It’s interesting – when I was a child, Bonfire Night was a massive thing and we didn’t really celebrate Halloween. People would have their own bonfires. So it was a chance to burn any old wood on a fire and everyone would light fireworks. There were all kinds of traditions which are now falling away somewhat. Halloween feels definitely the bigger thing now. My children certainly get very excited about it. That’s an American influence, of course – especially the ‘Trick or Treating’ part of Halloween. But Bonfire Night, November 5th, we tend to still celebrate with fireworks. So how to learn the English, the British customs – listen to Adept English to help you with these.

Buy An Adept English Course

While we’re on that subject, remember that we have a service now, on our website at adeptenglish.com, where you can download our podcasts, 50 at a time to your mobile phone or your tablet. What’s the easiest way to learn English and be fluent in English? Well, the answer is lots of English language listening and that’s exactly what we provide you with. You’ll need basic English first of course, your basic English learning is probably best done on a traditional language course. But past a certain point in your language learning, Adept English answers the question how to learn English at home? You can improve your fluency in English while you’re at home, while you’re driving, while you’re doing 100s of other things. And if you want to answer how to learn English quickly – or more quickly, lots of listening is the answer! It’s also good to ‘keep your English alive, if you’re not using it very much!

What’s the History of Bonfire Night?

Back to November 5th. So it’s interesting to think about why we celebrate November 5th. It’s actually commemorating the attempt by a man called Guy Fawkes and others, to blow up, to bomb the British Parliament. So why do we remember it and celebrate it? Well, it’s important to say – parliament did not get blown up with explosives, because the plot – the plan to do it – was discovered before it could be carried out. The plot to blow up the House of Parliament in 1605 was organised by Catholic conspirators. ‘Conspirators’ means ‘people who conspire’ - and if you conspire, that’s a verb ‘to conspire’ C-O-N-S-P-I-R-E. ‘To conspire’ means that you agree with others, to do something wrong, and you do it secretly, you hide your plans. So throughout the history especially when there of there were kings and queens in power in the UK, there were always conspiracies – people plotting to kill the monarch, and to take away their power.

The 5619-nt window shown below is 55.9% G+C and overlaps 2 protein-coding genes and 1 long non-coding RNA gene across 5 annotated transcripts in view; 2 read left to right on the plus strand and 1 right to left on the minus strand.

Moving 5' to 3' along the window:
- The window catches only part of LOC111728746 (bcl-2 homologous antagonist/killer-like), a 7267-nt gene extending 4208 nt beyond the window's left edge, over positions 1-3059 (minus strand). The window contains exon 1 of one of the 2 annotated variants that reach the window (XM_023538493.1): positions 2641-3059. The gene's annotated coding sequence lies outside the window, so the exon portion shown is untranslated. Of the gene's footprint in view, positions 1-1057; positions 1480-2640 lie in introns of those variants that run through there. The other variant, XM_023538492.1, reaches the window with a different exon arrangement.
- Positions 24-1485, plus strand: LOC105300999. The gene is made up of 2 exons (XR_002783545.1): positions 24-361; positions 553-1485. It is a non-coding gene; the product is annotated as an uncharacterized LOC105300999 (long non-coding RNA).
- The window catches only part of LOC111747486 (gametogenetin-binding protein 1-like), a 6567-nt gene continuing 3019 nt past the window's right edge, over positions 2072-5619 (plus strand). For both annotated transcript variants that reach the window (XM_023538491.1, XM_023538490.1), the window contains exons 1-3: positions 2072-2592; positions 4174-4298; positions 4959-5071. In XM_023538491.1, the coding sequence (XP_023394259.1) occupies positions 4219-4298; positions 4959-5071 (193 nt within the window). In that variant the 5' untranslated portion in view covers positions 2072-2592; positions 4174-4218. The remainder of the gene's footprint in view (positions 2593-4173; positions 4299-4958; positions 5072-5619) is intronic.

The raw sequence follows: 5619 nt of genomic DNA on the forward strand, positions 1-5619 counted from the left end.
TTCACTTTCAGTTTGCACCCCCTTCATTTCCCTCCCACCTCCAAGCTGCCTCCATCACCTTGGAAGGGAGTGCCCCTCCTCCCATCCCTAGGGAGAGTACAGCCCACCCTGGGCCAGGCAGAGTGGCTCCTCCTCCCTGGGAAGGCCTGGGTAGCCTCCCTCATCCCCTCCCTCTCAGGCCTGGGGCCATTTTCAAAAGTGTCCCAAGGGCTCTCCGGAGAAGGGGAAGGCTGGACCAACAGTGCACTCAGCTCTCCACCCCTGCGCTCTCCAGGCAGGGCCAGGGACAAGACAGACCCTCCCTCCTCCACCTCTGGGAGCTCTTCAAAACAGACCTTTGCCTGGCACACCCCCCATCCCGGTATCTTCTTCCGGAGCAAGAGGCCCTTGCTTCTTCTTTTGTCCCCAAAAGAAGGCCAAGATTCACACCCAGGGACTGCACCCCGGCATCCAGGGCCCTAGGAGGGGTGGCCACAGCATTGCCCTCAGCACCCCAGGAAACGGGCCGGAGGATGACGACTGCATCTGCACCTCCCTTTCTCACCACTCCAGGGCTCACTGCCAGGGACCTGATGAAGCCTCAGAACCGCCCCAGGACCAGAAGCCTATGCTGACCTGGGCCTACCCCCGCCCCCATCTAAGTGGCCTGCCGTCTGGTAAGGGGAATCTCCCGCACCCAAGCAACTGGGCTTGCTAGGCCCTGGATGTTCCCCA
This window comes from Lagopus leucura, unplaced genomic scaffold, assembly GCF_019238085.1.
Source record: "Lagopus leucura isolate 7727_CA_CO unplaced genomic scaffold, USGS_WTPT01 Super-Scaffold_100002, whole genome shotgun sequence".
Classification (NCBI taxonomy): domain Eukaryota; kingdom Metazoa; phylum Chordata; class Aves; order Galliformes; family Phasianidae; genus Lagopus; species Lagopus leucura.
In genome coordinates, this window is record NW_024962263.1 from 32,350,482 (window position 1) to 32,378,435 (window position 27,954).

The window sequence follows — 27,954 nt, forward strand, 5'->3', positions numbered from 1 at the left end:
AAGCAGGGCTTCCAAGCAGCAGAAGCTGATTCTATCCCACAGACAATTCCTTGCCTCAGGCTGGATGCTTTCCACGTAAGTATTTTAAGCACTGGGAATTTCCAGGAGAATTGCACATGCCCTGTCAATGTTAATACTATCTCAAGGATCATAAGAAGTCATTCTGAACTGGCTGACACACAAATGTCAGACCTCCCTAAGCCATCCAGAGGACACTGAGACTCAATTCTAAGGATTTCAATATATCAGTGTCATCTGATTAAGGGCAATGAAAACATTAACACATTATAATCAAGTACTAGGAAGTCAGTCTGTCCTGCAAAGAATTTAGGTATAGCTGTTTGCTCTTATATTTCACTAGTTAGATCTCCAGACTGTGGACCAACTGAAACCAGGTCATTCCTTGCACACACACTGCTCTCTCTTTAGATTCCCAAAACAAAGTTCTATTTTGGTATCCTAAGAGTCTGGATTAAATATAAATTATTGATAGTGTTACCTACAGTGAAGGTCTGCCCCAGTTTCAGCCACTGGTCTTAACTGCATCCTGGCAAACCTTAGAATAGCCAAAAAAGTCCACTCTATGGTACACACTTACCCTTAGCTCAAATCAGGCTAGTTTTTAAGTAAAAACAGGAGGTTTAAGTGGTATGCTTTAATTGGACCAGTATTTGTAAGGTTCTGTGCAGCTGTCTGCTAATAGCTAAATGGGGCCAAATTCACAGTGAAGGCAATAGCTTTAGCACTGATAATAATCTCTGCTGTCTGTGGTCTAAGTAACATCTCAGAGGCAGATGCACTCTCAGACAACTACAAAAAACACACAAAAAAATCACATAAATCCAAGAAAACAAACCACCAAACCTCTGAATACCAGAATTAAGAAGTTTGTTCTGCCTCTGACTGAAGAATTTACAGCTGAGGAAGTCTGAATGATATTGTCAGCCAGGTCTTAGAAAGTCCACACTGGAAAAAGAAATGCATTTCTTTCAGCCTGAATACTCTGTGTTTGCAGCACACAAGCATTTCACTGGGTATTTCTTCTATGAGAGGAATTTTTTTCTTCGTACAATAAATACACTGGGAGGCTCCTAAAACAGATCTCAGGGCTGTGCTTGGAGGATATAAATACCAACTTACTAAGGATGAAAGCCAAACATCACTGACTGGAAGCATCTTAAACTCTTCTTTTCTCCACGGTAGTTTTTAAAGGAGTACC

V for Vendetta - Remember, remember the 5th of November

The Gunpowder Plot

So why were Catholics plotting to blow up the Houses of Parliament in 1605? So Guy or Guido Fawkes was part of the Gunpowder plot in 1605. And remember, a ‘plot’ here really means the same as ‘conspiracy’. So ‘Plot’ is P-L-O-T. And gunpowder is the explosive that was available at the time for blowing things up. It was the powder you put inside guns at the time. Guy Fawkes and his men wanted to blow up King James I and his government because of religion. England was a Protestant country, so still Christian but Protestant, a different type of Christianity and the plotters were Catholic. So Protestant means the type of Christianity which Henry VIII brought in and Catholicism is the type of Christianity which is connected with Rome, with the Pope. And throughout British history, Catholics and Protestants have often been warring and fighting – of course, most notably in recent history, this is in Northern Ireland. Anyway, Guy Fawkes and his men wanted England to be Catholic again – and they thought that there was a chance this could happen if they killed King James I and his supporters. So they put, underneath the Houses of Parliament, 36 barrels of gunpowder – ready to trigger a massive explosion.